Cultural attitudes toward workplace romances are shifting. According to a 2010 survey conducted by Vault.com, a company for career intelligence, 60% of workers have participated in an office romance. More than 30% have even admitted to having a "romantic liaison" while on company property.
Times are changing, and as companies reach out to hire young college graduates, employers should be aware of the potential risks. A recent Workplace Options survey found that 84% of workers ages 18-29 say that they would have a romantic relationship with a coworker, compared to 36% of workers ages 30-46 and 29% of Boomers ages 47 to 66. In addition, 40% of young workers wouldn't have a problem dating their supervisor, compared to only 10% of their counterparts in older age brackets.
The Fine Line of Harassment
State and federal anti-harassment laws are in place to require that employers take all reasonable actions to prevent unlawful harassment in the workplace. Sexual harassment is a prime concern and can come in various different forms of conduct – visual, verbal and physical.
The possible claims that can arise from an office romance are virtually endless. A subordinate employee may claim that he or she consented to a sexual relationship because he or she was threatened with a demotion or pay cut. Third parties may take note of the relationship and challenge any preferential treatment that the superior is displaying. Most commonly, after a breakup the two parties may clash and either harass one another while at work, or fabricate workplace sexual harassment for retaliation.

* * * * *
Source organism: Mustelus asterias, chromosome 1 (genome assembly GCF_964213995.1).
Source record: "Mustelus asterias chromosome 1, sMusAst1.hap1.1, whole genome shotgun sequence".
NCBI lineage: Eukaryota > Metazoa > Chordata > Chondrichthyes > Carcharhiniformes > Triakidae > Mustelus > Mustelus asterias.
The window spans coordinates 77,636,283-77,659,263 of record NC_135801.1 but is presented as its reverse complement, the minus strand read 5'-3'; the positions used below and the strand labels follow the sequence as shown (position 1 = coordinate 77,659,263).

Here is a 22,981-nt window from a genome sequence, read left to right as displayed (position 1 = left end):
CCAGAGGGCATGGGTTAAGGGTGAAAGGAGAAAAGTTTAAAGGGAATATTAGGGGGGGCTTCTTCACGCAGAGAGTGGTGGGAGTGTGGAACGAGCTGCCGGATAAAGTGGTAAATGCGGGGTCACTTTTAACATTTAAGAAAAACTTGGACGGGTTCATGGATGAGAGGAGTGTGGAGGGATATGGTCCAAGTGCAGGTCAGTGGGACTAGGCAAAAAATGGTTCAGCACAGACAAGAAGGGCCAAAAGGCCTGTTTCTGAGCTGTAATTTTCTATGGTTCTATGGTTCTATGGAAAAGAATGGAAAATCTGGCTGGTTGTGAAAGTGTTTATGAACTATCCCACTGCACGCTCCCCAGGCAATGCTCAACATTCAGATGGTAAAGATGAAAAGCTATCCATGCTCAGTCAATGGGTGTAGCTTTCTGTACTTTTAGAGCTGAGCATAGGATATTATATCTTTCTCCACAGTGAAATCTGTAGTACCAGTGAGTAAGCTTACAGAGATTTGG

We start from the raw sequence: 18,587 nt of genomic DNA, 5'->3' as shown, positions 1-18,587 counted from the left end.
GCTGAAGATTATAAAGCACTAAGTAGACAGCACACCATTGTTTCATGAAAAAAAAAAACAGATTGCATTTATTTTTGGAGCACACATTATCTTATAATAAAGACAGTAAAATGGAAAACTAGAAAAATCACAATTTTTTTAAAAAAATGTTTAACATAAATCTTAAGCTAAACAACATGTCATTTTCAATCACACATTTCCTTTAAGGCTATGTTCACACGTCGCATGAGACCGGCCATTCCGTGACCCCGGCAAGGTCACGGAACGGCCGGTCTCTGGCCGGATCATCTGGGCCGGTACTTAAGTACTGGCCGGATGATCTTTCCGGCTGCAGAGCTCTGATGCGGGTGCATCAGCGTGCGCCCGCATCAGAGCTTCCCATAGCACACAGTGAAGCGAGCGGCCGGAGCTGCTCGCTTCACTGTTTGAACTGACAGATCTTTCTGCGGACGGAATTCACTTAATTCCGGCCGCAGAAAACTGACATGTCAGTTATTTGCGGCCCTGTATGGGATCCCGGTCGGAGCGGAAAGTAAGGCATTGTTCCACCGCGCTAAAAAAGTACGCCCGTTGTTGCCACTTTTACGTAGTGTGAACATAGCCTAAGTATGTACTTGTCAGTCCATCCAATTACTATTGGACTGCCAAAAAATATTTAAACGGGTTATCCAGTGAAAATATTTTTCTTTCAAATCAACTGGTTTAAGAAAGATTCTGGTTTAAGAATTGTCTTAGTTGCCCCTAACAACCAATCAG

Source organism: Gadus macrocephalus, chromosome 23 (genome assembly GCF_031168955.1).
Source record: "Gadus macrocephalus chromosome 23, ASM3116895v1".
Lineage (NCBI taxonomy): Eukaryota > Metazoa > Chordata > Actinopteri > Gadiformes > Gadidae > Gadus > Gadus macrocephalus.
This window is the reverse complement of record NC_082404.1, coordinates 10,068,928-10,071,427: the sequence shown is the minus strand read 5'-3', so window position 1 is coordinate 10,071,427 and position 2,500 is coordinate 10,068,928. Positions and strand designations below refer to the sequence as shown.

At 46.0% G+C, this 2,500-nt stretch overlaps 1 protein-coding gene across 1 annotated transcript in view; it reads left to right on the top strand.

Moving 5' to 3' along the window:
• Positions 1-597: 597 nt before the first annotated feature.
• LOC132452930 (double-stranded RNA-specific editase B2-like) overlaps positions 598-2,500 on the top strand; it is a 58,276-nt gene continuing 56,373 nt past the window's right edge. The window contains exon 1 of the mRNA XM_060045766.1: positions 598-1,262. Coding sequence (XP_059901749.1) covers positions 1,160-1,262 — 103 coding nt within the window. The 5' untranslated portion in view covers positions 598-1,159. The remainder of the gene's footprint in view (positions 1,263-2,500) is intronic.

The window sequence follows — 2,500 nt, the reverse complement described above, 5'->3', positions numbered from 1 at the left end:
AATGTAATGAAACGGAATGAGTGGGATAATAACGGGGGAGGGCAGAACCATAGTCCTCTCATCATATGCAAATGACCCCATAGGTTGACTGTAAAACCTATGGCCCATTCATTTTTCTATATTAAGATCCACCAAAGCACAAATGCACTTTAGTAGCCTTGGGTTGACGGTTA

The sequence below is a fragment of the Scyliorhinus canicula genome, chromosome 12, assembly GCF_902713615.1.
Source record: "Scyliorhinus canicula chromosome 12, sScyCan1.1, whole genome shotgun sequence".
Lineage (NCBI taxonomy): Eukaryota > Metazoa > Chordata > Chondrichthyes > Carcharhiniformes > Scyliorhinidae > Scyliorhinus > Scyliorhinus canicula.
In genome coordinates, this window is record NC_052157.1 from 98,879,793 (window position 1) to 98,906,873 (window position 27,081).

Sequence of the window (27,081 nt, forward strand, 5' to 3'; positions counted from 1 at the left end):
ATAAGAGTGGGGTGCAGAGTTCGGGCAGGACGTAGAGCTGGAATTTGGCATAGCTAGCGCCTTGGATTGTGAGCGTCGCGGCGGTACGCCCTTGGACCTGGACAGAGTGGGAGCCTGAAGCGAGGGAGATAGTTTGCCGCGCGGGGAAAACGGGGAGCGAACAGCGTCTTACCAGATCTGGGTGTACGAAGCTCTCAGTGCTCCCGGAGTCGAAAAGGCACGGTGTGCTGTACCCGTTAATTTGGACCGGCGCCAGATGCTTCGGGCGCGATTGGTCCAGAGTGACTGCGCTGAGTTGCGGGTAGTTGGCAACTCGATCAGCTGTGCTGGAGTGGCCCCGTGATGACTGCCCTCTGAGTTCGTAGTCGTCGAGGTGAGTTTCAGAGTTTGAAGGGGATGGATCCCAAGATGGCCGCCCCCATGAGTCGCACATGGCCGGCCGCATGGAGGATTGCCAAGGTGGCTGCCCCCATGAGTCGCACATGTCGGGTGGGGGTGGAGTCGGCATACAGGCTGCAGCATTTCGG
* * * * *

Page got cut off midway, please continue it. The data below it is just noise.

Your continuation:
(To learn more about these types of legal issues, see our section on Discrimination and Harassment Laws.)
Conflict of Interest
We spend nearly a third of our adult lives at work, making workplace relationships nearly unavoidable. Sometimes at the onset of a romance feelings can cloud judgement and employees may fail to see the conflict of interest at hand and the distractions the relationship will bring forward. When a workplace relationship does arise, the relationship should never be between the boss and subordinate, among coworkers who work directly together or between an employee and a vendor. Employees who embark on a relationship together should be aware of issues that may arise including favoritism, discrimination and the chance of a hostile work environment.
The Issue of Liability: How to Protect Yourself as an Employer
Companies are steering away from addressing office romance in their employee policies due to legal wording issues; by law, finding loopholes that allow an employer to dictate who their employees may or may not have a romantic relationship with can be trying and usually land in some sort of gray area.
Instead of "anti-fraternization" or "no-dating" policies, regulations that prohibit and enforce sexual harassment and discrimination are encouraged. This way, if an office romance does lead to harassment the employer will be able to take action.
Written disclosure, commonly referred to as a "Love Contract," is a document that employees must sign to confirm a consensual relationship and prohibit certain behaviors like public displays of affection, or at-work retaliation when a relationship ends.